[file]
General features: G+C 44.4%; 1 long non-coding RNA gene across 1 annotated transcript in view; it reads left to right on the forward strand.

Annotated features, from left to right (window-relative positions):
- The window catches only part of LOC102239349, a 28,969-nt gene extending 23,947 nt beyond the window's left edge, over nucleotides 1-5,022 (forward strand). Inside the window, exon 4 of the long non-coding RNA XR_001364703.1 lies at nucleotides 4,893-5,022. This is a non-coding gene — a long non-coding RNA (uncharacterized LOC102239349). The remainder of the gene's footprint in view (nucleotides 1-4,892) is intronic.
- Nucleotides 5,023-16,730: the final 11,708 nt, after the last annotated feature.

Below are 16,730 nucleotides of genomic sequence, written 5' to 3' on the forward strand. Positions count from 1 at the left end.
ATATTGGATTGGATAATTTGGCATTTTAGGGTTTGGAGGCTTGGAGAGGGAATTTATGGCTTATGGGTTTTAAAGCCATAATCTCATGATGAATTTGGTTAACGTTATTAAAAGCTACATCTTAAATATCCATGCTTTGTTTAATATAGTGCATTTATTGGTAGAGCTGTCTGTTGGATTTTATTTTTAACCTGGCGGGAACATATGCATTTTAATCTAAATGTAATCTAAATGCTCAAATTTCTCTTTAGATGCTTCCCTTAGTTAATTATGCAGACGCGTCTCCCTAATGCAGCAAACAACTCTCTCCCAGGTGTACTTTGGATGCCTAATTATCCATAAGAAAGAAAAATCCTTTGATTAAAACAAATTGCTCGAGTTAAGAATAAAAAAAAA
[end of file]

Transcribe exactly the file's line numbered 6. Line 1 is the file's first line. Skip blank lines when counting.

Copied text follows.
ATATTGGATTGGATAATTTGGCATTTTAGGGTTTGGAGGCTTGGAGAGGGAATTTATGGCTTATGGGTTTTAAAGCCATAATCTCATGATGAATTTGGTTAACGTTATTAAAAGCTACATCTTAAATATCCATGCTTTGTTTAATATAGTGCATTTATTGGTAGAGCTGTCTGTTGGATTTTATTTTTAACCTGGCGGGAACATATGCATTTTAATCTAAATGTAATCTAAATGCTCAAATTTCTCTTTAGATGCTTCCCTTAGTTAATTATGCAGACGCGTCTCCCTAATGCAGCAAACAACTCTCTCCCAGGTGTACTTTGGATGCCTAATTATCCATAAGAAAGAAAAATCCTTTGATTAAAACAAATTGCTCGAGTTAAGAATAAAAAAAAA